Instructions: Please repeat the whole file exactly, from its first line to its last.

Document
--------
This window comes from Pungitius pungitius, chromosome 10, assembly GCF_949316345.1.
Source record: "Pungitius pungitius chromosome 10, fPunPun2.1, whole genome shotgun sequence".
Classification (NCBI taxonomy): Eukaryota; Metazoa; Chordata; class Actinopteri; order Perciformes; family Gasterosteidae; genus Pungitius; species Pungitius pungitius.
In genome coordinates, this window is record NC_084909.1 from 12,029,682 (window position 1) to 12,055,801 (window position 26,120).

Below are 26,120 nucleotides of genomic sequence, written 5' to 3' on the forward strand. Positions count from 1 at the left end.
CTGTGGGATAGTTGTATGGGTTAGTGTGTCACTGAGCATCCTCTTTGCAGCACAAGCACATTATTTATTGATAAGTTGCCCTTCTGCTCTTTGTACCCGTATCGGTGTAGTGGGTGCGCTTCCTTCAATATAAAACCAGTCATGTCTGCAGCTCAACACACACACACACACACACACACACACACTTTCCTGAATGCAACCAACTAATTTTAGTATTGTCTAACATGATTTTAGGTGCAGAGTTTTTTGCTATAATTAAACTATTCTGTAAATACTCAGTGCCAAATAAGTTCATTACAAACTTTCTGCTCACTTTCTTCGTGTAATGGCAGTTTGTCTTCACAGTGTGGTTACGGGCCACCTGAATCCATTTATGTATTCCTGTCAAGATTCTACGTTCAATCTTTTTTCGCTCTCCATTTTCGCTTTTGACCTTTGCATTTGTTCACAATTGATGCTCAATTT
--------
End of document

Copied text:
This window comes from Pungitius pungitius, chromosome 10, assembly GCF_949316345.1.
Source record: "Pungitius pungitius chromosome 10, fPunPun2.1, whole genome shotgun sequence".
Classification (NCBI taxonomy): Eukaryota; Metazoa; Chordata; class Actinopteri; order Perciformes; family Gasterosteidae; genus Pungitius; species Pungitius pungitius.
In genome coordinates, this window is record NC_084909.1 from 12,029,682 (window position 1) to 12,055,801 (window position 26,120).

Below are 26,120 nucleotides of genomic sequence, written 5' to 3' on the forward strand. Positions count from 1 at the left end.
CTGTGGGATAGTTGTATGGGTTAGTGTGTCACTGAGCATCCTCTTTGCAGCACAAGCACATTATTTATTGATAAGTTGCCCTTCTGCTCTTTGTACCCGTATCGGTGTAGTGGGTGCGCTTCCTTCAATATAAAACCAGTCATGTCTGCAGCTCAACACACACACACACACACACACACACACACTTTCCTGAATGCAACCAACTAATTTTAGTATTGTCTAACATGATTTTAGGTGCAGAGTTTTTTGCTATAATTAAACTATTCTGTAAATACTCAGTGCCAAATAAGTTCATTACAAACTTTCTGCTCACTTTCTTCGTGTAATGGCAGTTTGTCTTCACAGTGTGGTTACGGGCCACCTGAATCCATTTATGTATTCCTGTCAAGATTCTACGTTCAATCTTTTTTCGCTCTCCATTTTCGCTTTTGACCTTTGCATTTGTTCACAATTGATGCTCAATTT